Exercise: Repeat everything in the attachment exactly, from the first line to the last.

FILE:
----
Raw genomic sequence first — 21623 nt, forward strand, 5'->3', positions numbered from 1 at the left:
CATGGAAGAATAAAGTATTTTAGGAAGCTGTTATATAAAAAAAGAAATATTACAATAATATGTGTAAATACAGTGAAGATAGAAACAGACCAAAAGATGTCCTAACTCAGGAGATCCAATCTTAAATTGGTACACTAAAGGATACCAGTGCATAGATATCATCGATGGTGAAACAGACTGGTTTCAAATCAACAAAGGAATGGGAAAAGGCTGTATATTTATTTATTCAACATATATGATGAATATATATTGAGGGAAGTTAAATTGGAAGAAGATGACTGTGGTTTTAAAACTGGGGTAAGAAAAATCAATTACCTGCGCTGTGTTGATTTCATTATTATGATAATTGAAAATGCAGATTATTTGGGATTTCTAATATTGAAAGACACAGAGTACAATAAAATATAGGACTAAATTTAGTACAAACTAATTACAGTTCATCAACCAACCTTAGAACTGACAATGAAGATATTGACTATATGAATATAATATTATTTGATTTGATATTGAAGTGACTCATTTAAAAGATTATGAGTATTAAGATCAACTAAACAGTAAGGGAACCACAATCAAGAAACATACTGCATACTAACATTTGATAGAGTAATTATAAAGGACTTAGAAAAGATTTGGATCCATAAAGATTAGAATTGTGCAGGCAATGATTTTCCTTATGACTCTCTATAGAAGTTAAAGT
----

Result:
Raw genomic sequence first — 21623 nt, forward strand, 5'->3', positions numbered from 1 at the left:
CATGGAAGAATAAAGTATTTTAGGAAGCTGTTATATAAAAAAAGAAATATTACAATAATATGTGTAAATACAGTGAAGATAGAAACAGACCAAAAGATGTCCTAACTCAGGAGATCCAATCTTAAATTGGTACACTAAAGGATACCAGTGCATAGATATCATCGATGGTGAAACAGACTGGTTTCAAATCAACAAAGGAATGGGAAAAGGCTGTATATTTATTTATTCAACATATATGATGAATATATATTGAGGGAAGTTAAATTGGAAGAAGATGACTGTGGTTTTAAAACTGGGGTAAGAAAAATCAATTACCTGCGCTGTGTTGATTTCATTATTATGATAATTGAAAATGCAGATTATTTGGGATTTCTAATATTGAAAGACACAGAGTACAATAAAATATAGGACTAAATTTAGTACAAACTAATTACAGTTCATCAACCAACCTTAGAACTGACAATGAAGATATTGACTATATGAATATAATATTATTTGATTTGATATTGAAGTGACTCATTTAAAAGATTATGAGTATTAAGATCAACTAAACAGTAAGGGAACCACAATCAAGAAACATACTGCATACTAACATTTGATAGAGTAATTATAAAGGACTTAGAAAAGATTTGGATCCATAAAGATTAGAATTGTGCAGGCAATGATTTTCCTTATGACTCTCTATAGAAGTTAAAGT